There are an estimated 30 million people over the age of 16 in the United States who read no better than the average elementary school student.
And, according to Lumpkin County’s Adult Literacy Program, more than 3,000 of them live in Lumpkin County.
On Wednesday, educational, business and public leaders, including Georgia’s first lady Sandra Deal, met on the campus of North Georgia College & State University to address through an adult learning summit the issue plaguing the North Georgia county.
“Reading to me is like oxygen,” said John Gerheim, the literacy program’s director and lead instructor for Lanier Technical College’s GED program in Lumpkin County. “Once we already know how to do it, we forget about it. Once you know how to breathe, oxygen is like second nature. There are a lot of other valid issues in our county that need to be addressed, but this is one I’m passionate about.”
Literacy, he said, has a direct link to an educated workforce, something business officials pointed out during the summit as a draw for economic development.
“Literacy produces the ability to earn a high school diploma through a GED,” said Gerheim. “Having a GED is just the first step to being able to build a quality life for an individual and their family.”
His group estimates that about 19 percent of Lumpkin’s population 25 years or older did not graduate high school. About 15 percent of the county’s population lives below the poverty line.
“Can you imagine what it would be like if everyone in the country could read and read well?” said Deal. “It would make a huge difference in our employment and our attitude.”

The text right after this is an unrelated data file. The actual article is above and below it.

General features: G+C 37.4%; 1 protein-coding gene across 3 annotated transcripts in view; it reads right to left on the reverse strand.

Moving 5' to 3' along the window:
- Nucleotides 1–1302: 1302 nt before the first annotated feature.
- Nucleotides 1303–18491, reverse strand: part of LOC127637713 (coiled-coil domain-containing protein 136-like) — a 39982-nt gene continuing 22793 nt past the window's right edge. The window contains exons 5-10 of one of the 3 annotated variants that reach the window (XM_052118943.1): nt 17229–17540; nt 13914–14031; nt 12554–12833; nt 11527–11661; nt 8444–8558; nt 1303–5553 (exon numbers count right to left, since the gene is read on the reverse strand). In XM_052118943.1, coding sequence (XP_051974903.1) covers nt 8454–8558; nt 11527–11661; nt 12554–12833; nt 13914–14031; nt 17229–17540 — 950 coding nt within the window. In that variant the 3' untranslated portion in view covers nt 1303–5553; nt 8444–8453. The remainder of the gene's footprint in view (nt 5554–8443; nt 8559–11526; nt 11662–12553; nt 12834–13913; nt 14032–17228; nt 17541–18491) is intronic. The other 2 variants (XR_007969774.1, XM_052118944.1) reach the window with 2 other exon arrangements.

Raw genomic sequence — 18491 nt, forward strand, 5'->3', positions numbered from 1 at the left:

The literacy program aims to inform the community’s leaders of the issue and hopefully they will provide a catalyst to change on the local level.
“The fact is they probably didn’t know what they now know about illiteracy in this county and how many people don’t have a GED,” said Gerheim. “(The summit) is to raise awareness, to build an increased passion to do something about it. That’s the purpose of today.”
The literacy program in Lumpkin County provides free individual tutoring sessions, while Lanier Tech’s GED program provides free instruction while providing partial scholarships for eligible students.
“We can’t neglect our adults and young people who dropped out of school for various reasons,” said Deal. “Sometimes it’s easier for them to stay home and not get that education. What we are doing is trying to give them another opportunity.”
And, Gerheim said, Lumpkin is not the only county in the region with these issues and these resources to help curb the problem.
“We face this throughout all these counties,” he said. “We’re devoid of jobs, we’re working with people that don’t have high school diplomas and we’re working with people that can’t read. ... This process is available to any county that wants to do it — to bring this awareness to it.”